Importantly, content strategy is not just applicable to marketing. Content strategists look at content across teams and across an organization, for both internal and external audiences, and make sure it and the processes involving it are consistent and efficient (Rose, 2013). They create the guardrails to ensure an organization’s content has a valuable purpose.
How do they relate?
“Content marketing without content strategy is like that proverbial tree in the forest that no one hears.”Scott Morris, “Tech 101: Content Marketing Vesus Content Strategy — What’s the Diff?”
So, while content strategy can and does exist without content marketing, content marketing can’t exist without content strategy – at least not very successfully. To create, publish, and promote content as a marketer you need to know what the goal of it is, who it’s for, and how to measure its success. You need strategy from which to work.
Robert Rose (2013) explains this relationship as such: “the content marketer addresses the “whys,” the content strategist addresses the “hows,” and together they work out the “whats” and “wheres.”
The overlapping area between these 2 practices in which a content strategist is specifically focused on content marketing is sometimes referred to as content marketing strategy. Professionals in this area of content strategy may be tasked with building content vision, defining goals, doing audience research, defining voice and style, creating a content production process, ideating content, and addressing external governance of content.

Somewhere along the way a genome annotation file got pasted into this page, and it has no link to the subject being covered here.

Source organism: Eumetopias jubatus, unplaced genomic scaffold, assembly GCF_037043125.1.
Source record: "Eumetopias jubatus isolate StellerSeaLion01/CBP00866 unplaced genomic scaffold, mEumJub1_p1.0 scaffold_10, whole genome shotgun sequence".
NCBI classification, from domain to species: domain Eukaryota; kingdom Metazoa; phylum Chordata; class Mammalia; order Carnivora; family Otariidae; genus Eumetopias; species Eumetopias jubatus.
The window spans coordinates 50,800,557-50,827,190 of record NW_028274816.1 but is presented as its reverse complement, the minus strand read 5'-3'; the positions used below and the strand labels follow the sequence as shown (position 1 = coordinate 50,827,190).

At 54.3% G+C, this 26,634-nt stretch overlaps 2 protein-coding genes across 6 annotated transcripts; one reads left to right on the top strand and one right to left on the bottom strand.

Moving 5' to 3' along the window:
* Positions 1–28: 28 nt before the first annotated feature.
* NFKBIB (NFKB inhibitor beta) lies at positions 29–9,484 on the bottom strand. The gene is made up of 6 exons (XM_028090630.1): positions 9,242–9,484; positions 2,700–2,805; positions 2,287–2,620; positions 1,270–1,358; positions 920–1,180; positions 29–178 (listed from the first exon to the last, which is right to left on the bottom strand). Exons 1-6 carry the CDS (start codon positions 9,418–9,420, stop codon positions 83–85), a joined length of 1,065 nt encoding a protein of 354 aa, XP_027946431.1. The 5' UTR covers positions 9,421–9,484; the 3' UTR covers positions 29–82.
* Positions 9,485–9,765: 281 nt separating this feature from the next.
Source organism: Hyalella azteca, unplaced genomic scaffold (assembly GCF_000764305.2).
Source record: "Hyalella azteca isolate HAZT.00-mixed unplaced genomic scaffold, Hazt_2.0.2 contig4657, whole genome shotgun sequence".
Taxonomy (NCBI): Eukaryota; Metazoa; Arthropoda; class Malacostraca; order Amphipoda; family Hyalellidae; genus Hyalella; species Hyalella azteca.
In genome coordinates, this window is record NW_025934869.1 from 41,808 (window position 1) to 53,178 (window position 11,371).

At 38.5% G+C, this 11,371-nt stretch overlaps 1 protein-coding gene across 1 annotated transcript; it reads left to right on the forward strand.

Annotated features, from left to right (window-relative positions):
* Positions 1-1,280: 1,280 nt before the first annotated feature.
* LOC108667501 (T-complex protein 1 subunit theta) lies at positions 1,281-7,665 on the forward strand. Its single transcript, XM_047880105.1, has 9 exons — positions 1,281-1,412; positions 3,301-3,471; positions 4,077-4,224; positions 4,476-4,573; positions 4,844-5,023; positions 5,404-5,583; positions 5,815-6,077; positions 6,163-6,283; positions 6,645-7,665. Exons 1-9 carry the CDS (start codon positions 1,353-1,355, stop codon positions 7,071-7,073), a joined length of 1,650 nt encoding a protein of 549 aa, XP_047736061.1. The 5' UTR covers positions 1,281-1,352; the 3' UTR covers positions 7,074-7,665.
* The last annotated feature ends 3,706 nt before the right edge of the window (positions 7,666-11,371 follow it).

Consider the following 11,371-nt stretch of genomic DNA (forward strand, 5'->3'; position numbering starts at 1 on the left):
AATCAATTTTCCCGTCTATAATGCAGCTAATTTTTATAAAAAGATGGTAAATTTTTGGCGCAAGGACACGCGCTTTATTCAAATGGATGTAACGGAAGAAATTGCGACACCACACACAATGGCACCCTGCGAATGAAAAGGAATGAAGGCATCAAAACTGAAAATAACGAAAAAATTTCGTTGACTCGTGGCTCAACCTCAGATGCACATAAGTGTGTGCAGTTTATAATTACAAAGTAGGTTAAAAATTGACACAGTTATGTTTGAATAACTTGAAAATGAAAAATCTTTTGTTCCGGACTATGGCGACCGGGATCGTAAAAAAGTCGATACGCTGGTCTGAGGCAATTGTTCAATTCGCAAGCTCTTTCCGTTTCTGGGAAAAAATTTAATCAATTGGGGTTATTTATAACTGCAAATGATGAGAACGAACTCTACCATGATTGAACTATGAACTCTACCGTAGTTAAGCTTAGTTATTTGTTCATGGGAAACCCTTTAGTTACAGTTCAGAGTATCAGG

They may also be involved with content marketers in choosing publication channels, the timing of content publication and lifecycle, and content reviews (McKetta). The smaller a marketing team, the more likely a strategist’s work may start to bleed into content creation, either out of proximity or necessity.
This is why there tends to be confusion about content strategy and content marketing. Many businesses themselves do not understand what a true content strategist does and thus hire for roles that are a hybrid or even mostly about marketing.
If someone has the right combination of skills, this can sometimes work. However, it’s important to remember that content strategy is not set it and forget it work. Strategy needs to evolve and be refined as often as possible based on the performance of content and the shifting needs of businesses and audiences. Having someone on your marketing team focused on this work can have a great payoff. After all, it’s never fun to find out you’ve been building staircases to nowhere.
McCoy, J. (2020, March 1). The difference between content marketing & content strategy (& why you need both). Search Engine Journal. Retrieved from https://www.searchenginejournal.com/content-marketing-vs-content-strategy/349392/
McKetta, I. Beginner’s guide to content marketing, Chapter 2 : Content strategy. Moz. Retrieved from https://moz.com/beginners-guide-to-content-marketing/content-strategy
Morris, S. Tech 101: Content marketing vesus content strategy — What’s the diff? SkillCrush. Retrieved from https://skillcrush.com/blog/content-marketing-versus-content-strategy/
Rose, R. (2013, October 16). How content strategy and content marketing are separate but connected. Content Marketing Institute. Retrieved from https://contentmarketinginstitute.com/2013/10/content-strategy-content-marketing-separate-connected/